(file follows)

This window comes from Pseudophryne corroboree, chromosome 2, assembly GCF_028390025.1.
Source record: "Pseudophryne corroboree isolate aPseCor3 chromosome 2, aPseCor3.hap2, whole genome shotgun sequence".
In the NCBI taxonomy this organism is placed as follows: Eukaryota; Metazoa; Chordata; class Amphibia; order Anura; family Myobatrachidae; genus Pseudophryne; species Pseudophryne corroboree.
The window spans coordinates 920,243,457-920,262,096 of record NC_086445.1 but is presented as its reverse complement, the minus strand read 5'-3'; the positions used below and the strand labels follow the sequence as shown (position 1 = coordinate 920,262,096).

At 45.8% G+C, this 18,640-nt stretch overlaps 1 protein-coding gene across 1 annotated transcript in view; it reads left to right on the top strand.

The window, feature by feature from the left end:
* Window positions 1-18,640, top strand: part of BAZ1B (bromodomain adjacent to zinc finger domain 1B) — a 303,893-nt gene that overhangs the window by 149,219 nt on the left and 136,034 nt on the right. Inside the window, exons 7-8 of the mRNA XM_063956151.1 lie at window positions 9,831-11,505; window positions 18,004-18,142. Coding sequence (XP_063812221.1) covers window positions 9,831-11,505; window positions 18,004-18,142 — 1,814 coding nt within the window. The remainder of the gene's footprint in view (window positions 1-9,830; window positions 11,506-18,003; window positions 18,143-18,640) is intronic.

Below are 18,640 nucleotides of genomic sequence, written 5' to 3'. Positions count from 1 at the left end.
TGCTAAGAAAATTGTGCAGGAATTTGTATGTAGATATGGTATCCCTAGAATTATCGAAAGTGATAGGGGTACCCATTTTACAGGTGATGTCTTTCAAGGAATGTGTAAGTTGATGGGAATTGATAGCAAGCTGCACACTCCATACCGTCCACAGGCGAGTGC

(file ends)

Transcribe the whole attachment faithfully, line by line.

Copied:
This window comes from Pseudophryne corroboree, chromosome 2, assembly GCF_028390025.1.
Source record: "Pseudophryne corroboree isolate aPseCor3 chromosome 2, aPseCor3.hap2, whole genome shotgun sequence".
In the NCBI taxonomy this organism is placed as follows: Eukaryota; Metazoa; Chordata; class Amphibia; order Anura; family Myobatrachidae; genus Pseudophryne; species Pseudophryne corroboree.
The window spans coordinates 920,243,457-920,262,096 of record NC_086445.1 but is presented as its reverse complement, the minus strand read 5'-3'; the positions used below and the strand labels follow the sequence as shown (position 1 = coordinate 920,262,096).

At 45.8% G+C, this 18,640-nt stretch overlaps 1 protein-coding gene across 1 annotated transcript in view; it reads left to right on the top strand.

The window, feature by feature from the left end:
* Window positions 1-18,640, top strand: part of BAZ1B (bromodomain adjacent to zinc finger domain 1B) — a 303,893-nt gene that overhangs the window by 149,219 nt on the left and 136,034 nt on the right. Inside the window, exons 7-8 of the mRNA XM_063956151.1 lie at window positions 9,831-11,505; window positions 18,004-18,142. Coding sequence (XP_063812221.1) covers window positions 9,831-11,505; window positions 18,004-18,142 — 1,814 coding nt within the window. The remainder of the gene's footprint in view (window positions 1-9,830; window positions 11,506-18,003; window positions 18,143-18,640) is intronic.

Below are 18,640 nucleotides of genomic sequence, written 5' to 3'. Positions count from 1 at the left end.
TGCTAAGAAAATTGTGCAGGAATTTGTATGTAGATATGGTATCCCTAGAATTATCGAAAGTGATAGGGGTACCCATTTTACAGGTGATGTCTTTCAAGGAATGTGTAAGTTGATGGGAATTGATAGCAAGCTGCACACTCCATACCGTCCACAGGCGAGTGC